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This paid piece is sponsored by Zeal Center for Entrepreneurship.
Even a great product won’t sell unless people know about it.
That’s why Bravo Youth Sports LLC owner Scott Perkins points to increased awareness as one of the biggest reasons behind the year-over-year growth of his company, which produces compact, portable scoreboards intended for youth athletic events.
The catalyst for getting his name out was the 2017 Zeal accelerator program. The 12-week experience connected him with the Sioux Falls area business community in ways that are paying off.
“It was important for community exposure and meeting people and the networking side of things,” said Perkins, who acquired Bravo in 2016 after learning about it at a trade show.
“On the business side, they helped me sculpt my vision going forward. Ryan Oines and Thad Giedd at Zeal did a good job working with me on my presentation to potential investors, so if that’s a road I want to go down I can at some point. They helped me put things on paper and make it logical. When you’re growing your business, you can be pulled in many different directions, and they helped me focus.”
That focus has led to a solid year for Bravo, with new customers including the Sanford Fieldhouse, which uses the boards for indoor soccer, flag football and other events. Watertown’s parks and recreation department is using them for indoor basketball and indoor and outdoor soccer. A large sporting complex in Indiana just bought a Bravo board, as did a soccer academy in the United Kingdom.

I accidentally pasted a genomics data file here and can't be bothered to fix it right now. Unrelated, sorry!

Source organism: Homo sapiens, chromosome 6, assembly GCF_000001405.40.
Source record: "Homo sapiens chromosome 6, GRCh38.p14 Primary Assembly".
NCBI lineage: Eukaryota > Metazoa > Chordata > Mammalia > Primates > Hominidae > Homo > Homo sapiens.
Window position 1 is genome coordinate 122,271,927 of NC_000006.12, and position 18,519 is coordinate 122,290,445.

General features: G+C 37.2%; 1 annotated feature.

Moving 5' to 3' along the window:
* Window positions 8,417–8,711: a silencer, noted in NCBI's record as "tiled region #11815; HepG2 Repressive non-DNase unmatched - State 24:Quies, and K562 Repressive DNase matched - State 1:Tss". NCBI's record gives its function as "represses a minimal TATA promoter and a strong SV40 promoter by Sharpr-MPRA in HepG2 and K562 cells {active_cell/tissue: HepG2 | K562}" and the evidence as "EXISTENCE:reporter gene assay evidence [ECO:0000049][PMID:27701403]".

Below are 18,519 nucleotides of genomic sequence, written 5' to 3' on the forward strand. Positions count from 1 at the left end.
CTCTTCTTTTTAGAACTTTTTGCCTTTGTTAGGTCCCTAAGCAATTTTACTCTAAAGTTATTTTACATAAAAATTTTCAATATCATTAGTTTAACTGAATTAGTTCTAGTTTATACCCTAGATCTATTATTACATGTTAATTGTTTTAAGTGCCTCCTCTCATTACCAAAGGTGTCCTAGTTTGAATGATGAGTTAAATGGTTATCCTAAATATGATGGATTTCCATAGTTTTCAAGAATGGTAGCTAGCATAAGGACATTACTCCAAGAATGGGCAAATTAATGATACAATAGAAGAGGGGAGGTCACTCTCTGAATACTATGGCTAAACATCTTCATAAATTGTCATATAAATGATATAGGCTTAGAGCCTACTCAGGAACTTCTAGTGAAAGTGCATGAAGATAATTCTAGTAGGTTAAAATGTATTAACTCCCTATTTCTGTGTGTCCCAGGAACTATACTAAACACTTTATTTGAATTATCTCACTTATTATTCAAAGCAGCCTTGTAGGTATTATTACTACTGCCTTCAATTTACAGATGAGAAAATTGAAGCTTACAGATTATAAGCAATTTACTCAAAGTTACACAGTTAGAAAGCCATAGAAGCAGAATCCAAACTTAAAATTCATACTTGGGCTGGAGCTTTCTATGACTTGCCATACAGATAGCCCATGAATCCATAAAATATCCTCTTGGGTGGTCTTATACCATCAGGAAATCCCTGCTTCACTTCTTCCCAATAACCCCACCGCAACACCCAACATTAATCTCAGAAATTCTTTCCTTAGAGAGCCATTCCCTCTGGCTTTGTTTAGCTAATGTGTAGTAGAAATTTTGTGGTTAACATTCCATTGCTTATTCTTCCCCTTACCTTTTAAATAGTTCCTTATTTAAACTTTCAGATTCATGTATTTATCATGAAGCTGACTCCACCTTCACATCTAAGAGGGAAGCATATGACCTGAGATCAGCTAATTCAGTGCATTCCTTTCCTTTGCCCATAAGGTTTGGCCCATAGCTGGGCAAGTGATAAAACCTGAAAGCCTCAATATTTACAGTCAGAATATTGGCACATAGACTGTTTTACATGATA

“We presented to the National Sports Center in Blaine, Minn., and there’s pretty good potential there,” Perkins said. “That could be huge for us. It’s the largest amateur sports center in the world, so there could be some neat things happening.”
Bravo’s 40-inch-by-27-inch scoreboard is portable, lightweight and controlled through an app. It allows small sports teams to display their scores along with customized ads. Each board costs $1,995, but customers find advertising more than offsets it, Perkins said.
Other businesses are finding new uses for it, he added.
“We’re finding more and more clients using it as a portable digital message board plus a scoreboard,” he said. “We have a client that’s a bar that uses it for advertising, and it’s a portable board you can move, take to trade shows and change advertising on it. So it’s a pretty low cost for businesses.”
Perkins is keeping his connection with Zeal, too. He’s become a co-working member, which gives him access to office space, a conference room, and all Zeal’s resources and events. He recently held his Sioux Falls Area Chamber of Commerce ribbon cutting there.
“I like to use Zeal for meetings and to get away from my home office and clear my head,” he said. “Our goal going forward is to get as many Bravo boards out as possible and then go down the next path of expanded product development.”
Bravo isn’t the only 2017 accelerator participant maintaining a relationship with Zeal. Well365 is taking advantage of Zeal’s incubator services, and Jobiki’s founder works with another Zeal client part time while continuing to build his business.
“It’s great to see all of them continue to define their entrepreneurial journey, and we’re excited to stay connected with them as much as possible,” Giedd said. “The program is a great way to scale startup businesses like these, and we encourage other entrepreneurs to investigate all of Zeal’s services, not just the annual accelerator.”
One year after the company completed the Zeal accelerator, we checked with Bravo Youth Sports to see how they have been growing.